An “abnormally large dust cloud” from the Sahara is making about a 5,000-mile trek across the Atlantic, heralding the chance of red sunrises and sunsets across the Gulf Coast and suppressing tropical development in the Atlantic Basin. However, it may also pose a possible health hazard to those living along the Gulf coast. null

Although it isn’t uncommon for the Trade Winds to carry dust from the Sahara to the Gulf Coast, this plume has caught the attention of a few meteorologists.

“According to scientists that I have gotten some information from, they’re saying this is an abnormally large dust cloud,” AccuWeather Senior Meteorologist and lead hurricane expert Dan Kottlowski told AccuWeather’s Jonathan Petramala. “One of the things I noticed from this is the dust started coming off the coast of Africa several days ago, in fact maybe over a week ago. And it’s still coming. It’s almost like a prolonged area of dust.” Satellite imagery of the dust plume from the Sahara trekking across the Atlantic toward the Americas on June 18, 2020. NOAA/GOES16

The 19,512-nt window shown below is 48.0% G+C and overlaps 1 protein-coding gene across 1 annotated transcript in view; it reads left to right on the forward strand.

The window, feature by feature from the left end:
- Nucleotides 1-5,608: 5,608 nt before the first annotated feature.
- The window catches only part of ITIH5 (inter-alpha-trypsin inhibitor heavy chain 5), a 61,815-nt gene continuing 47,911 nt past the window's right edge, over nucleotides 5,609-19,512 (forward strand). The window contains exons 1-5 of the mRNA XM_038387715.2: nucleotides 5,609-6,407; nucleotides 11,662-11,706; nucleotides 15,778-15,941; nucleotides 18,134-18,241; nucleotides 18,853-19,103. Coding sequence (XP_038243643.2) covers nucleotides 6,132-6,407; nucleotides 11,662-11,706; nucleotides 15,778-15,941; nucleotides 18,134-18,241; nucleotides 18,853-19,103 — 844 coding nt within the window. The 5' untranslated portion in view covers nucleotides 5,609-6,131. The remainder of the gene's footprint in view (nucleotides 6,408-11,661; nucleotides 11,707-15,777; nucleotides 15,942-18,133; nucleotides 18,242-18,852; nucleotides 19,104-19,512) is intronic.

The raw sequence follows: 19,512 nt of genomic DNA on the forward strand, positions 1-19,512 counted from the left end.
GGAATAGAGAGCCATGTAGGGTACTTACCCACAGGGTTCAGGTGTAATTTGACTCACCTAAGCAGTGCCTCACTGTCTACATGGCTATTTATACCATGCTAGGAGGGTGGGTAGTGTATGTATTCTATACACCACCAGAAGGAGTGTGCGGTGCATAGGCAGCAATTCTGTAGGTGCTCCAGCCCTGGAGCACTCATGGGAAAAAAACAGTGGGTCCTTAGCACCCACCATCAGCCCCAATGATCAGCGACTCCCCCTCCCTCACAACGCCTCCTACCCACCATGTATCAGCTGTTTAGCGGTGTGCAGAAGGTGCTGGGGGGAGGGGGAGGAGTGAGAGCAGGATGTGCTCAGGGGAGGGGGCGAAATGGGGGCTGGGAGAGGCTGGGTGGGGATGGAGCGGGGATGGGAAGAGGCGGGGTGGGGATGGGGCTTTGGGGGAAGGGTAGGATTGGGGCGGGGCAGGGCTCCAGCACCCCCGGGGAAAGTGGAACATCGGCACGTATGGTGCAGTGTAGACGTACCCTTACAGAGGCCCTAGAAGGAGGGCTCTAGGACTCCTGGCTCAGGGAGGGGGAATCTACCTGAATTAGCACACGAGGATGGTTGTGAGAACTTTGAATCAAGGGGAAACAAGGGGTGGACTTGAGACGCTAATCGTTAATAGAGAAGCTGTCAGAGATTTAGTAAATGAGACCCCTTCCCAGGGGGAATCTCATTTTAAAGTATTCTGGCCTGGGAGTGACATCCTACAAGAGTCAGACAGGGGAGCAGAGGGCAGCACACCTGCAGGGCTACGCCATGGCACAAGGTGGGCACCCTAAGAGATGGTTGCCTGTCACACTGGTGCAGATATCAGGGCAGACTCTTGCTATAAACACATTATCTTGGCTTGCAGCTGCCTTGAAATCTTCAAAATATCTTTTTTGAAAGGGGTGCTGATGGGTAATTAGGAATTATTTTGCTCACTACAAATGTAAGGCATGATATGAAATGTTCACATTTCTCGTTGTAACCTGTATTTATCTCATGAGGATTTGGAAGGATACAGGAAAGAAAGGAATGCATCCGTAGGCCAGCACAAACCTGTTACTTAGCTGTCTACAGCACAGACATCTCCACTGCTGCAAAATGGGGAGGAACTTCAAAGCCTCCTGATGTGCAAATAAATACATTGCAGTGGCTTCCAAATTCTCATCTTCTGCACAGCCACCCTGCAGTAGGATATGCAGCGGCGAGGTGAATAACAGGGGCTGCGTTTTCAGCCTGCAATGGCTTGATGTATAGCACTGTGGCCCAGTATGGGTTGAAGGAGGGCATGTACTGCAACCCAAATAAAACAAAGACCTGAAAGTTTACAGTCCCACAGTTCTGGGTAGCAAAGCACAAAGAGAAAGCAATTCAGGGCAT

Dust making this journey from the Sahara to the Gulf Coast is common during June, July and sometimes into early August. Picked up by the Trade Winds and lofted higher up into the atmosphere, the dust gets trapped as the wind spirits it away across the Atlantic.

“This is the dusty time of the year,” Kottlowski said. This year, he believes a stronger-than-normal, or at least a very active, African easterly jet might be at play in spurring the abnormal dust plume.

As the dust is carried across the Atlantic, it tends to suppress tropical development.